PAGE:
Later in the week, I met a wonderful old lady who became a grandmother figure during my time at West One. She was very kind-hearted and loved to talk. We became close despite our age gap and often ate meals together, but ended up doing most of our bonding at arts and crafts. She saw one of the bracelets I made and kept raving about how pretty it was, so I helped her make one. Every morning she would find me and ask if I was going to the activity of the day, and insist that we go together, which was completely fine by me. After learning more about my life, she told me how much life I had ahead of me, and that I didn’t belong in a place like West One – I was too good for it. As an old woman, she was often tired, but was always up bright and early when I first met her. After we got close, she slept more and when I asked her why, she said it was because she spent an hour every night praying for me because she wanted me to go places in life and knew I would. I was flabbergasted – here she was, dealing with her own issues, yet she spent an hour every night praying for ME. Upon hearing that, I realized I needed to step up and begin to live life properly – there was so much to it.
Two of my roommates ended up becoming my “West One Moms”. They looked out for me, asked me to join them for breakfast, and were there to listen if I was upset. It was a very scary experience, and I would get upset my first couple of nights, but they were there to reassure me it wasn’t so bad. They were completely different – one was a quiet and softspoken woman who told me she worked as a high class lawyer in New York for a number of years, while the other was an eccentric artist that was bursting with energy. The energetic one would often compliment my art, and when I gave her one of my paintings, she went around the whole floor and showed everyone, claiming I was so talented. My main comfort was Brody, a stuffed shark given to me by my sister for my birthday, who could turn into a pillow by turning it inside out. The lawyer thought it was amazing, and when I left West One, she told me she was going to get a dolphin version of Brody and name it Ameera to remind her of me.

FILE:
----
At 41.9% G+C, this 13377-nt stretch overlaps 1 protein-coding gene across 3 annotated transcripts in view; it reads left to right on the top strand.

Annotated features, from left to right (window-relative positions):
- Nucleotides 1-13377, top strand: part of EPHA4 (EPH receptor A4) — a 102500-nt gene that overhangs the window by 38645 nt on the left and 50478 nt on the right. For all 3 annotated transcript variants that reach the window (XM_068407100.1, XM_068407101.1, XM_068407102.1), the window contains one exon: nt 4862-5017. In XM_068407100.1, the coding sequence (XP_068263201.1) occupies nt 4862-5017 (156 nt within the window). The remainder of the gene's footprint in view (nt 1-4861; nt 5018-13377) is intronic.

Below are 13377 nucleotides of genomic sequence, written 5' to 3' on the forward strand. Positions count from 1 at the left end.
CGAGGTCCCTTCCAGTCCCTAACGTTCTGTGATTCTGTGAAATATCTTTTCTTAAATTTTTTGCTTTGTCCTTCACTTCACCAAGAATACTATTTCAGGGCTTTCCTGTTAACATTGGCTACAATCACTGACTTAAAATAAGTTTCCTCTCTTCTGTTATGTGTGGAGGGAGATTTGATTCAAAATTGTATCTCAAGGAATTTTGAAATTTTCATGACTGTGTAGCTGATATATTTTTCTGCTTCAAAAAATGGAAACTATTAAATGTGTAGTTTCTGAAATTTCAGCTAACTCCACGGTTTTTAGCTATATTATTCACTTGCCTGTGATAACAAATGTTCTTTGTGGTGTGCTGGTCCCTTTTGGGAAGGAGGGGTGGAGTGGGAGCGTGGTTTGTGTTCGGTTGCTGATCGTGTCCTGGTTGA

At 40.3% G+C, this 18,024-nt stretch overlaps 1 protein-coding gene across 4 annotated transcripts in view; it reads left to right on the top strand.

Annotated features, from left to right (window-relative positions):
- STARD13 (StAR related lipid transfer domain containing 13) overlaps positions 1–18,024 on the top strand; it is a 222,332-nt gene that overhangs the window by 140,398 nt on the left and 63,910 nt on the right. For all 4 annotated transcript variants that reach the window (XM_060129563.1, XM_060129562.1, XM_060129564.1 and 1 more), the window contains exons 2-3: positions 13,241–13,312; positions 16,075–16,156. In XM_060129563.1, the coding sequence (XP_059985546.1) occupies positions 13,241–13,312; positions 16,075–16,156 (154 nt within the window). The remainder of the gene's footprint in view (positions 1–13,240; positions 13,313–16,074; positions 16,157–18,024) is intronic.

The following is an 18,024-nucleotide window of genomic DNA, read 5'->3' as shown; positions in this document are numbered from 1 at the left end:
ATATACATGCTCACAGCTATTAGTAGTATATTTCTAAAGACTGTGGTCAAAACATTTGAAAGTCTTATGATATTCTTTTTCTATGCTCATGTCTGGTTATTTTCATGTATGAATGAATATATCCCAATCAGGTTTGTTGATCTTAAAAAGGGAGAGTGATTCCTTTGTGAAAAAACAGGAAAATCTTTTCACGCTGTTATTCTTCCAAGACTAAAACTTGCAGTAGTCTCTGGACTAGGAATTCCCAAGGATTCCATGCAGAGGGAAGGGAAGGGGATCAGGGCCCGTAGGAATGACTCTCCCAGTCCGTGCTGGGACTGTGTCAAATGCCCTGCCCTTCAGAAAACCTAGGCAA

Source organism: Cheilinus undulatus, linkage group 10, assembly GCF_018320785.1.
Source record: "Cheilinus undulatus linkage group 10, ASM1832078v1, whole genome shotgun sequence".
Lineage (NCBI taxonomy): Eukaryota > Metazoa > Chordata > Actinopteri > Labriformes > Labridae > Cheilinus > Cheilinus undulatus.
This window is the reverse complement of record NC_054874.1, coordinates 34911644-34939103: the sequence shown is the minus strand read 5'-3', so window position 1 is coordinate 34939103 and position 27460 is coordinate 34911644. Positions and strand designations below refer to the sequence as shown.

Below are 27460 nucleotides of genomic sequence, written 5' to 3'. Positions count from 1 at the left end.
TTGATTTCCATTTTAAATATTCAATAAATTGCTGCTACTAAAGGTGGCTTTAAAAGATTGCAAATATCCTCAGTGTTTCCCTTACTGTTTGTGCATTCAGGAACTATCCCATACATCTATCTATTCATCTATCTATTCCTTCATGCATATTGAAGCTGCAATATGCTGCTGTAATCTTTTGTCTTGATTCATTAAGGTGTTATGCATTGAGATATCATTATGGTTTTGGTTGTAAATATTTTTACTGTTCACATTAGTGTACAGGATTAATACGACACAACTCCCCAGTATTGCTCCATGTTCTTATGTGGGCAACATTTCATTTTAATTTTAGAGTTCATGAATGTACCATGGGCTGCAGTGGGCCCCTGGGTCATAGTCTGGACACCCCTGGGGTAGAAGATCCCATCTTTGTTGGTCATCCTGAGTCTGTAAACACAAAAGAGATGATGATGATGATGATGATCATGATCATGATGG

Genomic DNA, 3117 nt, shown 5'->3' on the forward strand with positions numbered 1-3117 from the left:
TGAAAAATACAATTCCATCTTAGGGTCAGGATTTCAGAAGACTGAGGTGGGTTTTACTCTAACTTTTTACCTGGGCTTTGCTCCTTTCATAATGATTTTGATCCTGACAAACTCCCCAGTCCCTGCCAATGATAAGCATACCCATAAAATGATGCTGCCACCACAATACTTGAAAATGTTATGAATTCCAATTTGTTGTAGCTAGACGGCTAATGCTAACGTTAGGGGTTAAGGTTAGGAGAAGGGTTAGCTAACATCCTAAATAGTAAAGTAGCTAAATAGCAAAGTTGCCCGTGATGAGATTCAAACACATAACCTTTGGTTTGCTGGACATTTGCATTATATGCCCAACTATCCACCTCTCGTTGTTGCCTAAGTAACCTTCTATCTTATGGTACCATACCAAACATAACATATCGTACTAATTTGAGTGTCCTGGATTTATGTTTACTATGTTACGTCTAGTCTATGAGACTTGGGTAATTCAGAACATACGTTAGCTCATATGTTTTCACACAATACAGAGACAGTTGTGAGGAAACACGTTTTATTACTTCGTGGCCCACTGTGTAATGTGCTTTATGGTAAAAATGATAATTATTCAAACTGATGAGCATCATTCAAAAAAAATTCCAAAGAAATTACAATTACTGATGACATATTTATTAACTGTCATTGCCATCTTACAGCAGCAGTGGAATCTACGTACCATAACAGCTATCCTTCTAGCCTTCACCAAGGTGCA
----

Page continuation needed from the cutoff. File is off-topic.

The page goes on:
When I first went to West One, I was convinced it would be a looney bin with a bunch of nut jobs ; I couldn’t have been more wrong. I could also say that the people in West One were just like anyone else, but that wouldn’t be the whole truth. The patients in West One were even better. Each one of them had a heart of gold and had so much to offer – they were just facing setbacks due to illness and circumstance, but the resilience and kindness I saw in the ones I got to know was more inspiring than I can ever say.
West One wasn’t the Westin, but I learned more in those 5 days than I ever did in my entire life. Without the amazing doctors and patients in that unique place, I would be nowhere near as strong as I am today, and I am truly grateful to have had that experience. I also know I wouldn’t have been able to benefit from that experience without the support from my friends and family who were always there for me during such an emotional time for me and have no words to express my eternal gratitude to them. Like I said, it was the best and worst experience of my life.
Keep Surviving by Living.